The Davis textbook also gives you rubrics for their projects, so I used it for this project, but altered it a bit since we technically changed the format of the pin hole camera.  I asked students to turn in 3 developed photographs with their pin hole camera with a brief reflection on the back of each image, telling me how long they kept their shutter open for, the size of their pin hole, and if there was too much or too little light.

We also used these images as a way to talk about the dark room chemicals.  I am currently in the process of trying to figure out a better way to store the chemicals when not in use.  As our chemicals stayed out over time, they didn't work as well, and the students noticed that.  They also got some weird drips and sticky parts on their images, which meant they didn't fully submerge the image in the chemicals fast enough, or they didn't keep them in the stop bath / fixer long enough.  Some have marks because they got stuck together while wet.  Here are some of the cameras and the images students captured, as well as what their cameras look like:

She got the hang of it by her third photo (the middle one).

The bottom image was her last one and it's awesome! Not quite sure how the tape mark got on her image though...I had the students put a tape curl on the back of the photo paper and had them tape it to the screen inside their camera to hold the paper up.  I think she may have taped it behind the screen (which was made out of tracing paper), but I'm not sure.

This student bought a picture box from Walmart.  It made it really easy to make a shutter for her lens using the little metal label holder! Her images turned out awesome, as well, and she learned that she needs to properly rinse the photo in each chemical so as not to get the chemical drips and such.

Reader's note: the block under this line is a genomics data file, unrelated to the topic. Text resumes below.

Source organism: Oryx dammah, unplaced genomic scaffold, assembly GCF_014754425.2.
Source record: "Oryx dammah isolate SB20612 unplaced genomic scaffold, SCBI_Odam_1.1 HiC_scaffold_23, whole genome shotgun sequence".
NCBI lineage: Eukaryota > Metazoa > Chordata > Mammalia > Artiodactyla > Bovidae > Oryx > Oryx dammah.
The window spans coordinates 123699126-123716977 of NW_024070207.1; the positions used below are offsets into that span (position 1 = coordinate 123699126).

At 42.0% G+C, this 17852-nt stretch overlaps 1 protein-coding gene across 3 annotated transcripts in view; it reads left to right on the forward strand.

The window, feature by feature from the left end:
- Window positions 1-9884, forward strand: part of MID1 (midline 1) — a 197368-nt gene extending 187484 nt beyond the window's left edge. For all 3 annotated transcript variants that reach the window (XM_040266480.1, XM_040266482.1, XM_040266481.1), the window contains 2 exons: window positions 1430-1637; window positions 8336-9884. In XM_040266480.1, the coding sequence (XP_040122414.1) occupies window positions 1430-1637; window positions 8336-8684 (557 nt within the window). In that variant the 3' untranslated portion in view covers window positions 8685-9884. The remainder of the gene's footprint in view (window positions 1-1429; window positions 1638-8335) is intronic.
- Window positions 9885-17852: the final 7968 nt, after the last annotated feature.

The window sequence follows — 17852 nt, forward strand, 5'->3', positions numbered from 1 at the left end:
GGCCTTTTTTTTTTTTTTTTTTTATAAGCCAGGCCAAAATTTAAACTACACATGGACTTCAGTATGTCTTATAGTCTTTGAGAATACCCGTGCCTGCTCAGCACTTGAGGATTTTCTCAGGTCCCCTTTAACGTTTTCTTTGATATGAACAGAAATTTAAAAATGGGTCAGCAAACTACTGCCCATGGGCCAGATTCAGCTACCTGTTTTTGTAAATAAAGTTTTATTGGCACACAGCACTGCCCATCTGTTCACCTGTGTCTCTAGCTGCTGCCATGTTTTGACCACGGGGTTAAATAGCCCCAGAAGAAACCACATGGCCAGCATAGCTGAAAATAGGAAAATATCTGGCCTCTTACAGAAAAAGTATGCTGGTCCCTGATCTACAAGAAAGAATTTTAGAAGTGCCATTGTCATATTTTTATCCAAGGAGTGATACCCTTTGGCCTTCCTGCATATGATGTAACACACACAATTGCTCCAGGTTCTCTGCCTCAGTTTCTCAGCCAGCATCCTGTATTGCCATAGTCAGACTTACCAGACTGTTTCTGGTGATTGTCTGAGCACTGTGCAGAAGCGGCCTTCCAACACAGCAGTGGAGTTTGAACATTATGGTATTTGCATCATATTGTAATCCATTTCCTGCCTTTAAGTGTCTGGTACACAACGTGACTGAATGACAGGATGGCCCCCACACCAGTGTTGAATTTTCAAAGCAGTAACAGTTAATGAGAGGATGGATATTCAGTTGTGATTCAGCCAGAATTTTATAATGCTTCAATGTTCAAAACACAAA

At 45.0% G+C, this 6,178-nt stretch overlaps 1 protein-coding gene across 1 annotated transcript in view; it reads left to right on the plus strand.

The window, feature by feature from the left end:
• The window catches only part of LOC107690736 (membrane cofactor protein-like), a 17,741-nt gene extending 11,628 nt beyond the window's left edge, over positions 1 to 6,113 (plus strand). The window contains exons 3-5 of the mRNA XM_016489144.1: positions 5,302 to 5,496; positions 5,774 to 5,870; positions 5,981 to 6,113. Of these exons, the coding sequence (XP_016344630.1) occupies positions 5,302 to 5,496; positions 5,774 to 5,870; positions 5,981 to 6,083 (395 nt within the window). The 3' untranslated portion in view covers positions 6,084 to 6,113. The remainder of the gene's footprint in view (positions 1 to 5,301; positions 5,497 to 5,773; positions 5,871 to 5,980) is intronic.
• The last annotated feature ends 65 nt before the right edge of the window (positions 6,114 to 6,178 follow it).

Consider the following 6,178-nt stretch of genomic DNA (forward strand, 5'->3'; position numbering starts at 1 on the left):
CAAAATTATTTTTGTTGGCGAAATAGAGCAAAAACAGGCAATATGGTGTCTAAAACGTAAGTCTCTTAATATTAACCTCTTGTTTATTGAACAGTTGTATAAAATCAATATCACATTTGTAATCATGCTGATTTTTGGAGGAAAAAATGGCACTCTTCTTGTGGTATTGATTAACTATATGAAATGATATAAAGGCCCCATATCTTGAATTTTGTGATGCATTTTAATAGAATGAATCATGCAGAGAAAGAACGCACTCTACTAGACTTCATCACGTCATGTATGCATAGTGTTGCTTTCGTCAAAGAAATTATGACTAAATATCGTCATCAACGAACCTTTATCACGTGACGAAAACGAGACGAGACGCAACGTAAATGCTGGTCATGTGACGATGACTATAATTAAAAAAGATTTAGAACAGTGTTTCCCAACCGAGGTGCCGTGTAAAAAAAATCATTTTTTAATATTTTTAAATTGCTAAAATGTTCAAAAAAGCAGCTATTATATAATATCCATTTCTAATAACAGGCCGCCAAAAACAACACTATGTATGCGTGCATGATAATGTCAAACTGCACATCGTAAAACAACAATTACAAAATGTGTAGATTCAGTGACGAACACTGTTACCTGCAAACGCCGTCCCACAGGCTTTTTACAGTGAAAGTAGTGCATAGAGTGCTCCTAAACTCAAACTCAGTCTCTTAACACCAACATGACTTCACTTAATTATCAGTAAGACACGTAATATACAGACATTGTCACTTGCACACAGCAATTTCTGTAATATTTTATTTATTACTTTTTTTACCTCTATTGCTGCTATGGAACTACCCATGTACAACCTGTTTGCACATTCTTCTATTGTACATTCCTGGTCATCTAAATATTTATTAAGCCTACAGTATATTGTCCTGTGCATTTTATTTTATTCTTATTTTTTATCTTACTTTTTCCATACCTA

This student had AMAZING images!  They are literally perfect!  I love how she made her shutter, too.  She attached a popsicle stick to the shutter so she could slide it horizontally instead of vertically.  She is the only student who did that!

Another great turn out of images!

She lost her third image, and even though I asked them to hand in three image, I accepted two as long as they could explain to me why their image was black, white, had drip marks, etc.

This was from one of my exchange students.  We have a bit of a language barrier but he is doing great and understanding things quickly!

All in all, this experience was a really awesome one for learning the dark room through trial and error.  Students really learned how important it was to have a light-tight box and how the tiniest bit of light getting in through a crack could screw up their image.  I assessed students on if their camera was light tight, had a viewfinder with a cover, lens with a cover, and a screen inside, as well as their three images and if they were able to develop at least one good, clear image.  I had students write on the back of their images how long they exposed the camera lens for and then reflect on whether there was too much light, not enough, too small of a pin hole, too big, bad chemicals, etc.

Because of this simple project and experimentation, we have come up with a routine for the darkroom, figuring that we will have to alternate who gets to use the darkroom each class (five in, and five either developing film, taking photographs, or working on digital images on the computer).  I only have three enlargers (two of which work, and one I have to look at and fix), and a shoddy set-up for developing, so not many people can work in there at once.